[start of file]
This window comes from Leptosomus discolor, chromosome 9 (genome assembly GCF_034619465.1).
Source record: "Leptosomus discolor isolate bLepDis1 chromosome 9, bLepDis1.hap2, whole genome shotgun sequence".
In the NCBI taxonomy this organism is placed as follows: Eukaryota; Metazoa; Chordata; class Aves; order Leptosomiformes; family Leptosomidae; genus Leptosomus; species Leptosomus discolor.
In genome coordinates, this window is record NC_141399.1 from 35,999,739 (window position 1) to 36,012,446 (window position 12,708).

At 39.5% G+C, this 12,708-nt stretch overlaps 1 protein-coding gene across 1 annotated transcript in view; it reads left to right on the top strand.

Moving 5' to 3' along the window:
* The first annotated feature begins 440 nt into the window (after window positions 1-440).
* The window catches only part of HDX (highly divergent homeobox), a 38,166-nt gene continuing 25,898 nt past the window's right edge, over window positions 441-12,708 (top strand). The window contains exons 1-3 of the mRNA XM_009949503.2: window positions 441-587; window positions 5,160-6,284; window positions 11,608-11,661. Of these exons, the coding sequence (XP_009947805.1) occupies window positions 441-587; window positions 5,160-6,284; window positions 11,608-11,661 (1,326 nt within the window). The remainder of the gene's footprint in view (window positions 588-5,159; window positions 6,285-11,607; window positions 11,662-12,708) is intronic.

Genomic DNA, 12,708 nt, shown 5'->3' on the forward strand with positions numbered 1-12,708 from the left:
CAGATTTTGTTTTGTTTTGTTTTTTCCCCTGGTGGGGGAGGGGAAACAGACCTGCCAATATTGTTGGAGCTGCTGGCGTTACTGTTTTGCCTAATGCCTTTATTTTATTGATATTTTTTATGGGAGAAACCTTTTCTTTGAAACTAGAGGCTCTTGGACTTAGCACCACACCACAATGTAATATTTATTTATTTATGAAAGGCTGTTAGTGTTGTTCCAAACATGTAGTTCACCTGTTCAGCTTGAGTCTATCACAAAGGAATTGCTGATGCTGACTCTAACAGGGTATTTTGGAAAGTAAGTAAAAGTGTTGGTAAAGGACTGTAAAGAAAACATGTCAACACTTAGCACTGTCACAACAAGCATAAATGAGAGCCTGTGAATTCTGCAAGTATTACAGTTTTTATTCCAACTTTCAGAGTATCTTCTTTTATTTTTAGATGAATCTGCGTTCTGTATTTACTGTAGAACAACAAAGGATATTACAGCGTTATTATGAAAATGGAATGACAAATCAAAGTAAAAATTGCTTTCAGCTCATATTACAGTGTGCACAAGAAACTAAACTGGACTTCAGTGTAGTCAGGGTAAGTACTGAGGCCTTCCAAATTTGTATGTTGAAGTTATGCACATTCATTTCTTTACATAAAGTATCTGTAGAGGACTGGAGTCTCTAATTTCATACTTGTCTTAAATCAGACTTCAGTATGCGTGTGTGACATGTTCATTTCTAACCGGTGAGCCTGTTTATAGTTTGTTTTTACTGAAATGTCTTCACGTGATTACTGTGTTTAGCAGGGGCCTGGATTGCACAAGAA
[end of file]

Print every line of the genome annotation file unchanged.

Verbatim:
This window comes from Leptosomus discolor, chromosome 9 (genome assembly GCF_034619465.1).
Source record: "Leptosomus discolor isolate bLepDis1 chromosome 9, bLepDis1.hap2, whole genome shotgun sequence".
In the NCBI taxonomy this organism is placed as follows: Eukaryota; Metazoa; Chordata; class Aves; order Leptosomiformes; family Leptosomidae; genus Leptosomus; species Leptosomus discolor.
In genome coordinates, this window is record NC_141399.1 from 35,999,739 (window position 1) to 36,012,446 (window position 12,708).

At 39.5% G+C, this 12,708-nt stretch overlaps 1 protein-coding gene across 1 annotated transcript in view; it reads left to right on the top strand.

Moving 5' to 3' along the window:
* The first annotated feature begins 440 nt into the window (after window positions 1-440).
* The window catches only part of HDX (highly divergent homeobox), a 38,166-nt gene continuing 25,898 nt past the window's right edge, over window positions 441-12,708 (top strand). The window contains exons 1-3 of the mRNA XM_009949503.2: window positions 441-587; window positions 5,160-6,284; window positions 11,608-11,661. Of these exons, the coding sequence (XP_009947805.1) occupies window positions 441-587; window positions 5,160-6,284; window positions 11,608-11,661 (1,326 nt within the window). The remainder of the gene's footprint in view (window positions 588-5,159; window positions 6,285-11,607; window positions 11,662-12,708) is intronic.

Genomic DNA, 12,708 nt, shown 5'->3' on the forward strand with positions numbered 1-12,708 from the left:
CAGATTTTGTTTTGTTTTGTTTTTTCCCCTGGTGGGGGAGGGGAAACAGACCTGCCAATATTGTTGGAGCTGCTGGCGTTACTGTTTTGCCTAATGCCTTTATTTTATTGATATTTTTTATGGGAGAAACCTTTTCTTTGAAACTAGAGGCTCTTGGACTTAGCACCACACCACAATGTAATATTTATTTATTTATGAAAGGCTGTTAGTGTTGTTCCAAACATGTAGTTCACCTGTTCAGCTTGAGTCTATCACAAAGGAATTGCTGATGCTGACTCTAACAGGGTATTTTGGAAAGTAAGTAAAAGTGTTGGTAAAGGACTGTAAAGAAAACATGTCAACACTTAGCACTGTCACAACAAGCATAAATGAGAGCCTGTGAATTCTGCAAGTATTACAGTTTTTATTCCAACTTTCAGAGTATCTTCTTTTATTTTTAGATGAATCTGCGTTCTGTATTTACTGTAGAACAACAAAGGATATTACAGCGTTATTATGAAAATGGAATGACAAATCAAAGTAAAAATTGCTTTCAGCTCATATTACAGTGTGCACAAGAAACTAAACTGGACTTCAGTGTAGTCAGGGTAAGTACTGAGGCCTTCCAAATTTGTATGTTGAAGTTATGCACATTCATTTCTTTACATAAAGTATCTGTAGAGGACTGGAGTCTCTAATTTCATACTTGTCTTAAATCAGACTTCAGTATGCGTGTGTGACATGTTCATTTCTAACCGGTGAGCCTGTTTATAGTTTGTTTTTACTGAAATGTCTTCACGTGATTACTGTGTTTAGCAGGGGCCTGGATTGCACAAGAA